Trump’s Support for Dollar Fails to Scare the Bears
The U.S. Dollar took a beating last week in reaction to negative comments from a high-ranking U.S. government official. This news fueled volatile rallies across the board in the major currencies. The dollar closed lower against a basket of currencies for the seventh straight week and is now down 3.20% for the year.
March U.S. Dollar Index futures settled at 88.891, down 0.336 or -0.38%.
The aggressive selling was fueled by Treasury Secretary Steven Mnuchin who said a weaker greenback would help U.S. trade balances in the short-term. President Trump tried to put a lid on volatility and keep dollar bears in check when he told CNBC that he wanted a "strong dollar," however, this wasn't enough to stop the price slide.
There were only two major economic reports last week. U.S. fourth-quarter gross domestic product increased at a 2.6 percent annual rate, held back by a modest pace of inventory accumulation. Economists had forecast a 3 percent increase.
The Commerce Department said on Friday that orders for long-lasting manufactured goods rose 2.9 percent in December, the fastest pace since June and another sign of strength for American industry. Economists had forecast a gain of 0.9%. The previous forecast was revised higher to 1.7%.
Core Durable Goods Orders rose 0.6%, beating the estimate of 0.5%. The previous month was revised upward to 0.3%.
Last week, the Bank of Japan held its monetary policy steady, voting to maintain the short-term interest rate at minus 0.1 percent and the target for the 10-year government bond yield at zero percent.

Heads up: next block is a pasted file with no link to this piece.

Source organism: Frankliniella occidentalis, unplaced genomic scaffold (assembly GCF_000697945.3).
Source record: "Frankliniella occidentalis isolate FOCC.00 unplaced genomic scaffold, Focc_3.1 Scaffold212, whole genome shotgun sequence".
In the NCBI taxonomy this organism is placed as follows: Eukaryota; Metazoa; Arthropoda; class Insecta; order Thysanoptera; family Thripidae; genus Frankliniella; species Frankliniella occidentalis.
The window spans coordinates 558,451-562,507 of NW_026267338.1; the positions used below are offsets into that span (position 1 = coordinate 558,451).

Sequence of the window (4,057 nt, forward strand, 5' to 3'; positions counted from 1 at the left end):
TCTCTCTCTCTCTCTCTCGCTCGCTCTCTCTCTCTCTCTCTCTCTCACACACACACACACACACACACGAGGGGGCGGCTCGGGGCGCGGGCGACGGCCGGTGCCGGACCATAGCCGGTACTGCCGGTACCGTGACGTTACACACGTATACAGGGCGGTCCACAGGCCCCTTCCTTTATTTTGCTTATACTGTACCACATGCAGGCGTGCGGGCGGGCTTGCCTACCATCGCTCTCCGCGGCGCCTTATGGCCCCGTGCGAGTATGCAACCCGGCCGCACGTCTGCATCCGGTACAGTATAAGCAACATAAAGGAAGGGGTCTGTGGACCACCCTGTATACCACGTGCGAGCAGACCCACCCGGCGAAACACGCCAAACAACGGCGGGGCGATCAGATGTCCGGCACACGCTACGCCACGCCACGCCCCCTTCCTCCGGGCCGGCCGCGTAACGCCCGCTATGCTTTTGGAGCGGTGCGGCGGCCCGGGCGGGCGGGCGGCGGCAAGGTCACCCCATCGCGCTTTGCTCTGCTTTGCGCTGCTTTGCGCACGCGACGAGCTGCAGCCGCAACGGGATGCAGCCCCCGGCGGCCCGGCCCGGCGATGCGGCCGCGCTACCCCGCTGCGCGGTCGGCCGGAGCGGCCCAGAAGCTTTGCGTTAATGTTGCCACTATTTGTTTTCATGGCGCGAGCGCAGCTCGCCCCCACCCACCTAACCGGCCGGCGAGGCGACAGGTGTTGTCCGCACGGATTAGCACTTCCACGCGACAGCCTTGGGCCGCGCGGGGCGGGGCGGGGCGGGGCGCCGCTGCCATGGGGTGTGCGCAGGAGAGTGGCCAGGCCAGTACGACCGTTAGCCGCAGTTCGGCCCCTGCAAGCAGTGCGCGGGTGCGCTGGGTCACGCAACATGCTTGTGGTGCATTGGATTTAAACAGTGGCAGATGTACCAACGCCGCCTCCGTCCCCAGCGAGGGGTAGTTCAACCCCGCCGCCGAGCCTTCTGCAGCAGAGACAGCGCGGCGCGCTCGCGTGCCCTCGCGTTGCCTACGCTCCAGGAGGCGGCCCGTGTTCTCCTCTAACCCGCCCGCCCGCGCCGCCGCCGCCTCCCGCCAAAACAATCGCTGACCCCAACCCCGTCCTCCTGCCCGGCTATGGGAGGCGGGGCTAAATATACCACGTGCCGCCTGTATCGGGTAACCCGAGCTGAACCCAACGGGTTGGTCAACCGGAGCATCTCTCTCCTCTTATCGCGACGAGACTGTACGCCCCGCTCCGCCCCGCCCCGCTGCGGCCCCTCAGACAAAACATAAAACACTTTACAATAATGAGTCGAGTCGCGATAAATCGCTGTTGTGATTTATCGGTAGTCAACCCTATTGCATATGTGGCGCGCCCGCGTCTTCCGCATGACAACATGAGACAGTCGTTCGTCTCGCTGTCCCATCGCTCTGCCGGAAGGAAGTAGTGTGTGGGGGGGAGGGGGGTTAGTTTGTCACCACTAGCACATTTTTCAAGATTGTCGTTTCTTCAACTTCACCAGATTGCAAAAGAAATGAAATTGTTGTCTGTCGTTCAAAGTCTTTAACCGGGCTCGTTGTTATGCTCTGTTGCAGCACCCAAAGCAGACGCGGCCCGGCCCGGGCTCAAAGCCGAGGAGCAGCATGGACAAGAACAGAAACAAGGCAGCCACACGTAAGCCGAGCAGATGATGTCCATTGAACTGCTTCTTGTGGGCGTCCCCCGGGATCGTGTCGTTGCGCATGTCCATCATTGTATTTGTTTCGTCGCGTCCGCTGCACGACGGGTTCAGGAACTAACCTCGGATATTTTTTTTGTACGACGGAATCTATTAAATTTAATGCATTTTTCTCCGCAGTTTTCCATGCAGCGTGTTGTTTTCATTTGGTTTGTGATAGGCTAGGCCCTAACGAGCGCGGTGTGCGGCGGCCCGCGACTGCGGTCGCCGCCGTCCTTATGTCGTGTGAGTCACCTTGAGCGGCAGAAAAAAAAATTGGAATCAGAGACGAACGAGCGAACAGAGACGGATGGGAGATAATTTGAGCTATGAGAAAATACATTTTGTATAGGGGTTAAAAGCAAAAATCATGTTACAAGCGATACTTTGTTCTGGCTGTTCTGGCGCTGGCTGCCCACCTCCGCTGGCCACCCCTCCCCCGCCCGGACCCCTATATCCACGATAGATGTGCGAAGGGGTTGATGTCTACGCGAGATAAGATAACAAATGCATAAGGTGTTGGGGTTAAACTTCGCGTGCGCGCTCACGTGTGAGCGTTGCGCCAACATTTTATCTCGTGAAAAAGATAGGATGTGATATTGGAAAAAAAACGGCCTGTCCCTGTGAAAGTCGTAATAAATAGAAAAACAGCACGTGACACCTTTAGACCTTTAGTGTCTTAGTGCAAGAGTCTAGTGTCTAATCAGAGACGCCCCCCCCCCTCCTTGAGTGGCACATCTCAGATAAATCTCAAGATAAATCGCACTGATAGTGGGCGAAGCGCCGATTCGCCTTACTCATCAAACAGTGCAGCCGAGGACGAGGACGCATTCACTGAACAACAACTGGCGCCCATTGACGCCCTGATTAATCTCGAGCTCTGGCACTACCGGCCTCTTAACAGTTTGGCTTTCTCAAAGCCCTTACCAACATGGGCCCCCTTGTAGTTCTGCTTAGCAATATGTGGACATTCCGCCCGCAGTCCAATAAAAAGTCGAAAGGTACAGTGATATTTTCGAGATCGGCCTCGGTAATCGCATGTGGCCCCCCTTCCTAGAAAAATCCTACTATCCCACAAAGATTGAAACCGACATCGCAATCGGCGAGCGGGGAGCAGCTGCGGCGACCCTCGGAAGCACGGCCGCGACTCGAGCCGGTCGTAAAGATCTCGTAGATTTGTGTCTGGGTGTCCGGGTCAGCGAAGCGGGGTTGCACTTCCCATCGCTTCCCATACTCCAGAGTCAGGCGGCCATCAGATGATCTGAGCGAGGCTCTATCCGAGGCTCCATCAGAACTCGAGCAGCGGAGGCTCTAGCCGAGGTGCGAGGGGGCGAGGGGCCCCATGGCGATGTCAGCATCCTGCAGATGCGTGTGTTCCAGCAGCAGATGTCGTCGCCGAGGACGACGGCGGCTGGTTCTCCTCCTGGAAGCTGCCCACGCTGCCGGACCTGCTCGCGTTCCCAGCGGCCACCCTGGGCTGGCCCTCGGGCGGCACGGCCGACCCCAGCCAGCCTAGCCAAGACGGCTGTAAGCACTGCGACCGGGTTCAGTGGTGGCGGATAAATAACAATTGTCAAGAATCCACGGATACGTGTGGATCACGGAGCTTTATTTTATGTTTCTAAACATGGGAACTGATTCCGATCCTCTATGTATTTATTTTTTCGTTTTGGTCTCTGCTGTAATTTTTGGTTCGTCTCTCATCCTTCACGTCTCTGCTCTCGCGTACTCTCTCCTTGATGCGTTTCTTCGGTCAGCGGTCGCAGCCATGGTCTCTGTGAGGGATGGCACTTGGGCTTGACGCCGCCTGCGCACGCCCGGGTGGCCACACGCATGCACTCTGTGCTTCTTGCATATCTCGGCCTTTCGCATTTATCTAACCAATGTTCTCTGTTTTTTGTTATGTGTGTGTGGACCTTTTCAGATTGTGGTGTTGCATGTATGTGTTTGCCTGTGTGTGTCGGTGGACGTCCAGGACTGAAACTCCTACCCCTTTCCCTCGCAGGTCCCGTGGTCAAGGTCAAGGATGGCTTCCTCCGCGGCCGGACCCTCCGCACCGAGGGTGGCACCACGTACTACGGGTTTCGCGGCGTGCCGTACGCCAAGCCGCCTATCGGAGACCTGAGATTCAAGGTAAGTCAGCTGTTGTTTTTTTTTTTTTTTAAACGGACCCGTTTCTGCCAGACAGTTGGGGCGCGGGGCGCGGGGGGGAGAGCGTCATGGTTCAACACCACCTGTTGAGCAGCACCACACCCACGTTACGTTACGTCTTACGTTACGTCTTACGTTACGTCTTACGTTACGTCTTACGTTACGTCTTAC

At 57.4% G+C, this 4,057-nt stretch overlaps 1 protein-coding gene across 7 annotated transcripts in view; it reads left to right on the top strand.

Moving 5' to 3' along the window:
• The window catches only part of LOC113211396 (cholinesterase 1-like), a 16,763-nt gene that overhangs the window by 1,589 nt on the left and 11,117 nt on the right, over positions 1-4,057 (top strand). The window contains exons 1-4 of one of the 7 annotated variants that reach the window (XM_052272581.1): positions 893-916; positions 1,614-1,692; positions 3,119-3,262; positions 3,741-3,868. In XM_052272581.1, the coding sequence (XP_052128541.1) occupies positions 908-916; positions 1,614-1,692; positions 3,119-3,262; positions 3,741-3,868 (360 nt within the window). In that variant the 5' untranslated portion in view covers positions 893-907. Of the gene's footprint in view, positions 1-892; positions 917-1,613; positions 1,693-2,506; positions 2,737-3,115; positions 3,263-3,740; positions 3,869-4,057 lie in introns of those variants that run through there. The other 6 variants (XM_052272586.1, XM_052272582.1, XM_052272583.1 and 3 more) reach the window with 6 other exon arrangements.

In an outlook report accompanying the latest monetary policy statement, the BOJ said it is maintaining its forecast for inflation to hit 2 percent in the fiscal year 2019/2020. But it now expects core consumer prices to grow 0.8 percent in the fiscal year 2017/2018, lower than the previous projection of 1.1 percent.
Consumer prices are expected to be up by 1.8 percent in fiscal year 2018/2019, unchanged from the previous forecast, the BOJ added.
On Friday, the dollar slipped to its low for the week against the Japanese Yen after Bank of Japan Governor Haruhiko Kuroda said the central bank expects the economy to continue growing at a moderate pace and inflationary expectations are picking up slightly.
New Zealand Dollar
The New Zealand Dollar finished the week sharply higher despite some strong mid-week volatility, triggered by weaker-than-expected quarterly inflation data.
Last week, the New Zealand government reported that growth in New Zealand's consumer prices unexpectedly slowed in the final quarter of 2017 as a sharp drop in the price of retail goods outweighed the effect of more expensive gasoline and air fares.
The consumer price index increased 0.1% from the previous quarter and 1.6% from a year earlier, Statistics New Zealand said Thursday, following a 0.5% rebound in the third quarter that brought the annual gain to 1.9% on year.
Economists were looking for a 0.4% increase from the previous quarter, and remain steady at 1.9% compared with the previous year.
This article was originally posted on FX Empire
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